Witnesses at the House Aviation Subcommittee hearing on drones delivered a clear message to lawmakers yesterday — speed up the UAV regulatory process or put American companies at risk. From Stanford University Professor Juan Alonso, a researcher at the Aerospace Development Lab, to William Goodman, General Counsel for AirMap, stakeholders testified that the nation’s failure to move more quickly on regulations and testing threatens to leave American businesses behind. “Other countries’ openness to experimentation has accelerated into regulatory action and standards-setting that threatens…American businesses…”wrote Goodman. “We have no choice but to work harder and faster to safely integrate drones into the U.S. national airspace.”
A similar admonishment came from Brian Wynne of the Association for Unmanned Vehicle Systems International. In written testimony, Wynne repeated Goodman’s warning, stating “Technology is advancing at lightning speed, especially in the realm of UAS. The promise of UAS is not held back by innovation, imagination or technology, but by a lack of regulatory clarity.” Wynne also called for a “national imperative” that speeds up the UAV regulatory process and “creates greater capacity, fulfills consumer demand and facilitates the future of commerce.”
Dan Ellwell, Deputy Administrator of the FAA, replied to stakeholder remarks, stating that the FAA had already made great strides in addressing safety and regulatory concerns. “The progress we have made would have seemed unimaginable not long ago,” Ellwell said. At the same time, he acknowledged that there is much more work that needs to be done towards regulatory clarity.
First Deliveries by Amazon
And, in fact, other countries appear to be moving ahead with UAV technology while the U.S. is mired in debate. Amazon is currently testing drone deliveries in Cambridge, England, while still lobbying heavily for a speedier UAV regulatory process in the United States. And in Germany, a partnership between Mercedes-Benz and the California maker of autonomous drone logistics systems Matternet has hit a landmark 100 deliveries for the Swiss online retailer, siroop. That 10-day pilot project involved an integrated system using two Matternet II drones and two Mercedes-Benz Vito delivery vans with landing platforms on top. The drones were launched from a logistics hub, the Matternet Station, which controls the delivery process until the last mile. The system then guides the drone to a van, where it is unloaded and fitted with new batteries. The van completes the delivery to the client’s home.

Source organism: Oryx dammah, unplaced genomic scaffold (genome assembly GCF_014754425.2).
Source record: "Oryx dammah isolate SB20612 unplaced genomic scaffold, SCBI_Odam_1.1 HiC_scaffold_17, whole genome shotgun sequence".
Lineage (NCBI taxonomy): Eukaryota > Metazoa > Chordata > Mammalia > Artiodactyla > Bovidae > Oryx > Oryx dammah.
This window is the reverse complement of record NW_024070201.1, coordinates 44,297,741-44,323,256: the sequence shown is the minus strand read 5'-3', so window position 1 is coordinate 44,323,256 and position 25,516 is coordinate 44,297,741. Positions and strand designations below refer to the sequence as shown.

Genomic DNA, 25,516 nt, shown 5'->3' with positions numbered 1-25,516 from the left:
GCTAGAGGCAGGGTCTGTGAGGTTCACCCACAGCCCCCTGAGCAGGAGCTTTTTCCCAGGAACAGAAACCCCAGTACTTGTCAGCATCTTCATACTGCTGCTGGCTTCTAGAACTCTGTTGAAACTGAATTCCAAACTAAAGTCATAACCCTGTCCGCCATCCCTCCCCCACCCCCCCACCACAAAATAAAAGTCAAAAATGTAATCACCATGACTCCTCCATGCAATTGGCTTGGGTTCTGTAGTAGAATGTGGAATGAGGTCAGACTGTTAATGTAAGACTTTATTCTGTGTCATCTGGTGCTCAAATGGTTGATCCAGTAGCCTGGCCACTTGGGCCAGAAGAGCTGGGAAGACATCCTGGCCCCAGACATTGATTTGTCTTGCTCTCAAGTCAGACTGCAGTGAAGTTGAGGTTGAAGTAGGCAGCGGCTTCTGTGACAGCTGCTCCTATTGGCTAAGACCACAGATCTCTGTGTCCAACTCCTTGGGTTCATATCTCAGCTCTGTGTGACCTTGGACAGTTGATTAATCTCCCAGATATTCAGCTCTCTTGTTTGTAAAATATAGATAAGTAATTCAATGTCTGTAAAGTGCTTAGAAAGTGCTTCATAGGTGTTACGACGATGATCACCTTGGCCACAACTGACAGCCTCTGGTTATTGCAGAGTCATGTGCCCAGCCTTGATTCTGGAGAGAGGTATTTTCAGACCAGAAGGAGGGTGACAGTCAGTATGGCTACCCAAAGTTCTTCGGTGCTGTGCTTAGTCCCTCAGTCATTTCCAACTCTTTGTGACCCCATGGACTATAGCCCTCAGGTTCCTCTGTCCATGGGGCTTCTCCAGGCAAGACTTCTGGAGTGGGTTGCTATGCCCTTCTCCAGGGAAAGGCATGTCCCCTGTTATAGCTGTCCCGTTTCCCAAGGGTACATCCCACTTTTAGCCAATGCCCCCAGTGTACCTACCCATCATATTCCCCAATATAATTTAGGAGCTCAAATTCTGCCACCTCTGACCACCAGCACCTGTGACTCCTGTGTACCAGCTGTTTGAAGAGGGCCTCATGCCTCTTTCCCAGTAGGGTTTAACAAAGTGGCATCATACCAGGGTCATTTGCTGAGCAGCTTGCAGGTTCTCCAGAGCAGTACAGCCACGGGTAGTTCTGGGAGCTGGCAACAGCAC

Even the tiny country of Iceland seems to have figured drone delivery out, sub-optimal weather conditions and all. In August of this year, the world’s first autonomous drone delivery company began operations in Reykjavik in a joint venture between the country’s largest online retailer, AHA, and the Israeli drone developer Flytrex. One glitch: there is currently only one approved route through the city, so most items still arrive at their final destination in an automobile, or customers pick them up. But, according to Flytrex CEO Yariv Bash, door-to-door deliveries are not far away. “We’re working together with AHA and Icelandic authorities to start delivering to dozens of points in residential areas in Reykjavík. We hope to have that operational by the end of the year,” he said.
Obviously, logistics in the U.S. are a bit trickier than Iceland or England. With 323 million people and tens of thousands of airports, safely integrating autonomous unmanned aircraft into American airspace will be no mean feat. But now that the deadline for applications for the FAA’s UAS Integration Pilot Program has come and gone, it’s possible that the U.S.will begin testing some innovative solutions sometime next year.
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